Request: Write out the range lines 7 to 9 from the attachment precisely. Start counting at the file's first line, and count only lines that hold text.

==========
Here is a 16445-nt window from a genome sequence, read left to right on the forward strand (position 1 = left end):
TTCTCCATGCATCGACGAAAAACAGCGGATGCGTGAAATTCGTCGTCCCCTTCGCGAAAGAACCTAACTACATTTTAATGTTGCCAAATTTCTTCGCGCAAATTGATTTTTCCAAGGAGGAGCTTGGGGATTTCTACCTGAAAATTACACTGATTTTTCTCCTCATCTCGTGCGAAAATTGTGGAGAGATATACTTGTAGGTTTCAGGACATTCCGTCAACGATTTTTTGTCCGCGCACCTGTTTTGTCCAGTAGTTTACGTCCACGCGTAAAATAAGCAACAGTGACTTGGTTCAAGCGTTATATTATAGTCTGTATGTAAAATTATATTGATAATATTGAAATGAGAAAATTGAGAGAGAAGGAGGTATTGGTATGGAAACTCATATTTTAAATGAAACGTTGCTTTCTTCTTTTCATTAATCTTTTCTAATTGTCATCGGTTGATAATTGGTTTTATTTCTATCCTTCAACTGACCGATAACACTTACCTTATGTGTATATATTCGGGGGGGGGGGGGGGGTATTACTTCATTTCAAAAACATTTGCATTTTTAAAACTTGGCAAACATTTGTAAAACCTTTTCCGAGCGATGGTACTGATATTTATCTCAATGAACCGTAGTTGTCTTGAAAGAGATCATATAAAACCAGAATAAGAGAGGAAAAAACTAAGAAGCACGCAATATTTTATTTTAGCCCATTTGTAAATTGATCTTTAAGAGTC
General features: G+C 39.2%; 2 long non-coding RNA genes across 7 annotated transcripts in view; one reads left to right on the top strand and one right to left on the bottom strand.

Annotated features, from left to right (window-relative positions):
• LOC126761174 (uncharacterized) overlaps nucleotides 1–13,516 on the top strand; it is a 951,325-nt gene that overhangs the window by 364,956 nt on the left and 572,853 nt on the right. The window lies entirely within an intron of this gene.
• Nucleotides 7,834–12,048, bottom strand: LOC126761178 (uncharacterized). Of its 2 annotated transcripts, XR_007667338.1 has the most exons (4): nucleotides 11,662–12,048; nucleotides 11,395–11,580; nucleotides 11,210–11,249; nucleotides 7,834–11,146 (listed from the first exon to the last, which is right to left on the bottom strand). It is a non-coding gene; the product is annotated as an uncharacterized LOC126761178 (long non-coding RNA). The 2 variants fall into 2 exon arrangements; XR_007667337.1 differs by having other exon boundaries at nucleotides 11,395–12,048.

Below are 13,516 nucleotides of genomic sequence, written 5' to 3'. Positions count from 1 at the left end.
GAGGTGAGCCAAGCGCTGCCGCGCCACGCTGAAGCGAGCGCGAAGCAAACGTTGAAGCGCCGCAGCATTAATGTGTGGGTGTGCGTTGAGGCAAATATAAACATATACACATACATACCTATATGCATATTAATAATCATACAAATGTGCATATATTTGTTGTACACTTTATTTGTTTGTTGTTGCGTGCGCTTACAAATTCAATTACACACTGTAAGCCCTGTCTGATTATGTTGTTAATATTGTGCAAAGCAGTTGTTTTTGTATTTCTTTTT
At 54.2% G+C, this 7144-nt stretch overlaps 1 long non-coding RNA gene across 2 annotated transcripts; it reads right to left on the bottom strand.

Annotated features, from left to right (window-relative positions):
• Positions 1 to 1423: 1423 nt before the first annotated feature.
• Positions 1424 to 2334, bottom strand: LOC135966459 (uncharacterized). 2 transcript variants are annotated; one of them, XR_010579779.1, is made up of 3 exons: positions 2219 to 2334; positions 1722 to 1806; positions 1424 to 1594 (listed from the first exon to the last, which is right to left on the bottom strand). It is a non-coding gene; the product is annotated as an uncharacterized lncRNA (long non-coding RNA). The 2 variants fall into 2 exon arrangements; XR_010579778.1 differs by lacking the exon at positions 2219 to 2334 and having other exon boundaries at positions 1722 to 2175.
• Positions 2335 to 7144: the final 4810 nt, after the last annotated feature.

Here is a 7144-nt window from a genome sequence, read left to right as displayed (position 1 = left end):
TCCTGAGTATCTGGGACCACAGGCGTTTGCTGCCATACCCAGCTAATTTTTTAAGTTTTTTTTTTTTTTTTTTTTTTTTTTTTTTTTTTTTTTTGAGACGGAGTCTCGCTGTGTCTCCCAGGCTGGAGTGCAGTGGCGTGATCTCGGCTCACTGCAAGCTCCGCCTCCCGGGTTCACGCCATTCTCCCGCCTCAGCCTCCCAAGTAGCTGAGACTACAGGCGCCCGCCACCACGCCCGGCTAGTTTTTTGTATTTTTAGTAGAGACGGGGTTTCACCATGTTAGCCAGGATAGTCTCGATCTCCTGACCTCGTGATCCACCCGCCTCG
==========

Below are 13,516 nucleotides of genomic sequence, written 5' to 3'. Positions count from 1 at the left end.
GAGGTGAGCCAAGCGCTGCCGCGCCACGCTGAAGCGAGCGCGAAGCAAACGTTGAAGCGCCGCAGCATTAATGTGTGGGTGTGCGTTGAGGCAAATATAAACATATACACATACATACCTATATGCATATTAATAATCATACAAATGTGCATATATTTGTTGTACACTTTATTTGTTTGTTGTTGCGTGCGCTTACAAATTCAATTACACACTGTAAGCCCTGTCTGATTATGTTGTTAATATTGTGCAAAGCAGTTGTTTTTGTATTTCTTTTT
At 54.2% G+C, this 7144-nt stretch overlaps 1 long non-coding RNA gene across 2 annotated transcripts; it reads right to left on the bottom strand.